Sony's latest plan to return to the glory days when it ruled the world of TVs is to concentrate on higher-end, more expensive models, leaving other manufacturers to duke it out at the cheaper end of the market. The KDL-55W955 is a pretty important TV for Sony this year then, because it's the range-topper in the company's Full HD lineup.
Priced at £1,600, it's cheaper than the likes of Samsung's bendy UE55H8000. The question is, are its picture quality and range of features good enough to make it worth a look over much cheaper mid-range options, such as Sony's own impressive KDL-50W829?
User interface and TV guide
Once again Sony has made some major chances to the menu system that its TVs use. On this model, as with the other 2014 TVs from the brand, the new approach centres on a home screen from which you can access pretty much all the TV's key features, from picture controls to smart apps.
For a high-end TV it's slightly weird that the set lacks a full colour management system. Instead you have to make do with a single colour slider, although you can set colour temperature and white point and it does, naturally, includes the usual brightness and contrast controls. The layout of the controls is mercifully well thought-out, so there isn't much jumping around between different menus when you're trying to tweak the picture.
As with last year's models, Sony offers two TV guides on this set. There's a standard Freeview one and a secondary Web-enabled guide that's able to drag down more information on shows and movies, such as the names of actors and directors.
Although it looks good, the web-enabled guide is slow to start up and a tad sluggish to use. I found it was better to stick with the standard Freeview guide instead. It's fast and easy to use, despite the fact it's a tad annoying that it doesn't include a video thumbnail window like most of the guides on rival manufacturers' sets, such as those from Panasonic and Samsung. Still, it does keep the audio running in the background while you're viewing the guide, so it's not as intrusive to use as the guide on LG's TVs, which also lack a video window.
Design and connections
Sony is swimming against the tide somewhat with the design of the W955. When viewed side-on, this set has a wedge-shaped profile with a thick bottom end that rises into a slim peak. Instead of trying to hide this, Sony has actually accented the wedge shape by finishing the side panels in chrome.
Sony says there are two benefits to this new shape. Firstly, it lowers the set's centre of gravity, which has allowed it to perch on smaller feet and secondly, it has allowed the company to squeeze in larger speakers for better sound. Personally, I think the wedge design looks quite ugly -- it's very chunky at the bottom and not all that slim at the top.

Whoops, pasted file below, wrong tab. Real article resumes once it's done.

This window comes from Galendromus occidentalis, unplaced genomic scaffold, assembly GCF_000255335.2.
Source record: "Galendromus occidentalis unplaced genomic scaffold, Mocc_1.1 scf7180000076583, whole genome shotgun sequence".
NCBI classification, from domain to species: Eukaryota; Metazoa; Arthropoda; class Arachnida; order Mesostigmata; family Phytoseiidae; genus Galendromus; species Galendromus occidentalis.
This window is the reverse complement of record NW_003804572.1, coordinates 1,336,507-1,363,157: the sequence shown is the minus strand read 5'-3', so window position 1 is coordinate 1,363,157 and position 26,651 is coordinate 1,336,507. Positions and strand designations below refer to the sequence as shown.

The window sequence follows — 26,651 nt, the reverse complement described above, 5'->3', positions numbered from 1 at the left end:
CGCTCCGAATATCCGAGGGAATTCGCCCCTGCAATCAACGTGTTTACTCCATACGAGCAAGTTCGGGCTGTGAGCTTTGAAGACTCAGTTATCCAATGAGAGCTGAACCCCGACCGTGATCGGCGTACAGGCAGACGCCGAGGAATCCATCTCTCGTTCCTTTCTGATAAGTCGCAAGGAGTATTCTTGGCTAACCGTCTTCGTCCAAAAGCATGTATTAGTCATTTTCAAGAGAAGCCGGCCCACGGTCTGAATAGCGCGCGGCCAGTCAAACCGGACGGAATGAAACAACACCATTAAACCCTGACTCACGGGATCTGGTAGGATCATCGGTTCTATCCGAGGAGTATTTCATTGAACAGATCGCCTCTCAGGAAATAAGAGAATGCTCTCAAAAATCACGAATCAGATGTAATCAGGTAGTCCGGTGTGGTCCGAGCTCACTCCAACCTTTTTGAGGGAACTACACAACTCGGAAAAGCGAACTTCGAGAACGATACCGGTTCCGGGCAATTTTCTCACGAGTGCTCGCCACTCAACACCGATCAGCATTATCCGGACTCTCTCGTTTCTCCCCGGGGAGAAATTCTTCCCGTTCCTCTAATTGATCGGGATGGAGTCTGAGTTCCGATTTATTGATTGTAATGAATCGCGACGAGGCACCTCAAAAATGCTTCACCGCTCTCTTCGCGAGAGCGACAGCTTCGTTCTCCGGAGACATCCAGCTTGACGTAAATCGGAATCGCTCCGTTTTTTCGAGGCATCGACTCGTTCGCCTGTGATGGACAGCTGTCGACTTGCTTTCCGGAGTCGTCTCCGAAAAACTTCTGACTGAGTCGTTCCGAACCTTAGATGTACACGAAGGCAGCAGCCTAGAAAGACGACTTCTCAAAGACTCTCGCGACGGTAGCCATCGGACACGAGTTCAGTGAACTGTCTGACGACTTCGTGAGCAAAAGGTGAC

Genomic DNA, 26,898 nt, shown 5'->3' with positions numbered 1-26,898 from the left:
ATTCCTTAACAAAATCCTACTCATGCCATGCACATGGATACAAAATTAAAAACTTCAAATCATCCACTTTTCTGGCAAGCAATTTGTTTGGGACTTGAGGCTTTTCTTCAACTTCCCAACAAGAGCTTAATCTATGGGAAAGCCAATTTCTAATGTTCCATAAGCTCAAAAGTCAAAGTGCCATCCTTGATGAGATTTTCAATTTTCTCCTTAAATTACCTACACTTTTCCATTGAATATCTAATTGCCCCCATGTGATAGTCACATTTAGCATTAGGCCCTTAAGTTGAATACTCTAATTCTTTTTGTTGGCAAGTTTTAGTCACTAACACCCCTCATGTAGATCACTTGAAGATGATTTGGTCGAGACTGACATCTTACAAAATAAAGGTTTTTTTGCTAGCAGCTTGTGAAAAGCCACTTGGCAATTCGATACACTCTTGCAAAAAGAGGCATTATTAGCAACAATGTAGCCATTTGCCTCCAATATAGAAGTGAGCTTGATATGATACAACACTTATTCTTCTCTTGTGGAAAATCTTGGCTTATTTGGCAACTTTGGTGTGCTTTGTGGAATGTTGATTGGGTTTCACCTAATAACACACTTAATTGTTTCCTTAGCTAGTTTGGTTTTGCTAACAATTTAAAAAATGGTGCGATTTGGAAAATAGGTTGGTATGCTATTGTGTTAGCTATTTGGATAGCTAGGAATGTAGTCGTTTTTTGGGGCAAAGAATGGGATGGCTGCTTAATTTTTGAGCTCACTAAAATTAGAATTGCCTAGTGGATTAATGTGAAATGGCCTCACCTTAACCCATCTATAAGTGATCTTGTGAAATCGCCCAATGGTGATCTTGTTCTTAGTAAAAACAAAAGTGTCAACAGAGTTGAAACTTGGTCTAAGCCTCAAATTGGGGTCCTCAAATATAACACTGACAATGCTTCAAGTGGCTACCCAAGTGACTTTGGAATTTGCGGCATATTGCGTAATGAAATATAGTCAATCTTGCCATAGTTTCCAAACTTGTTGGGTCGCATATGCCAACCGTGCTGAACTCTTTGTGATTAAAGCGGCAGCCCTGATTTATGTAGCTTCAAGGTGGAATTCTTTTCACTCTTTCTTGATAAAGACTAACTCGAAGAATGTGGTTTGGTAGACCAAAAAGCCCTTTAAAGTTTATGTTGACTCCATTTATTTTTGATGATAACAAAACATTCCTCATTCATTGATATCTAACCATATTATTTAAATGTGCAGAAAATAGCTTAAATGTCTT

One advantage of the design, though, is that there are secondary slots on the base for the feet, so you can mount them near the centre of the TV. This means you don't have to have a very wide AV unit to accommodate it, although I do think they look a little odd when they're locked in this position.
No high-end TV is complete these days unless it comes with two remote controls. In the case of this TV you get Sony's new touch zapper as well as its traditional, box-shaped remote. The touch zapper has a new, more futuristic look compared to the ones shipped with Sony's TVs last year, but I still found it lacking. My main frustrations with it were that it lacked a dedicated TV guide button and that the trackpad was sometimes a bit temperamental as to whether it registered swipes or not, which are key to how the remote works with the new menu system.
I've got no complaints about the lineup of ports and connections, though. The four side-mounted HDMI ports are joined by three USB ports, as well as a set of component inputs and a full-sized Scart socket. As you'd expect, Wi-Fi and an Ethernet port are included, while the set also supports Miracast so you can mirror the screens of compatible Android smartphones to the TV.
This model does also have a satellite tuner alongside its Freeview HD tuner, but the satellite tuner isn't Freesat-compatible. The result is that it's not really much use for UK channels, as the EPG doesn't work with them. Also, unlike Samsung's H8000, this model only has a single tuner for terrestrial and satellite. This means that while you can record TV to a USB hard drive, you can't watch one channel while recording another.
Sony's smart TV system has a fresh new design for this year. It's now properly integrated into the company's home screen menu system, so as with Samsung's system, you swipe back and forth across different pages to access functions such as media streaming, video on demand and smart apps.
There are other additional elements, including a new Discovery feature that overlays a bar at the bottom of the screen suggesting content you might want to watch from a range of sources, including the onboard digital TV tuner, YouTube, iPlayer and Sony's Video Unlimited service. It even lets you add your own keywords. So, for example, if you add Formula One, there'll be an additional column added to the bar to show content related to F1.
Also new is a football mode button on the remote. This selects audio and video settings best suited to watching the beautiful game, and also gives you quick access to video on demand content from YouTube and FIFA.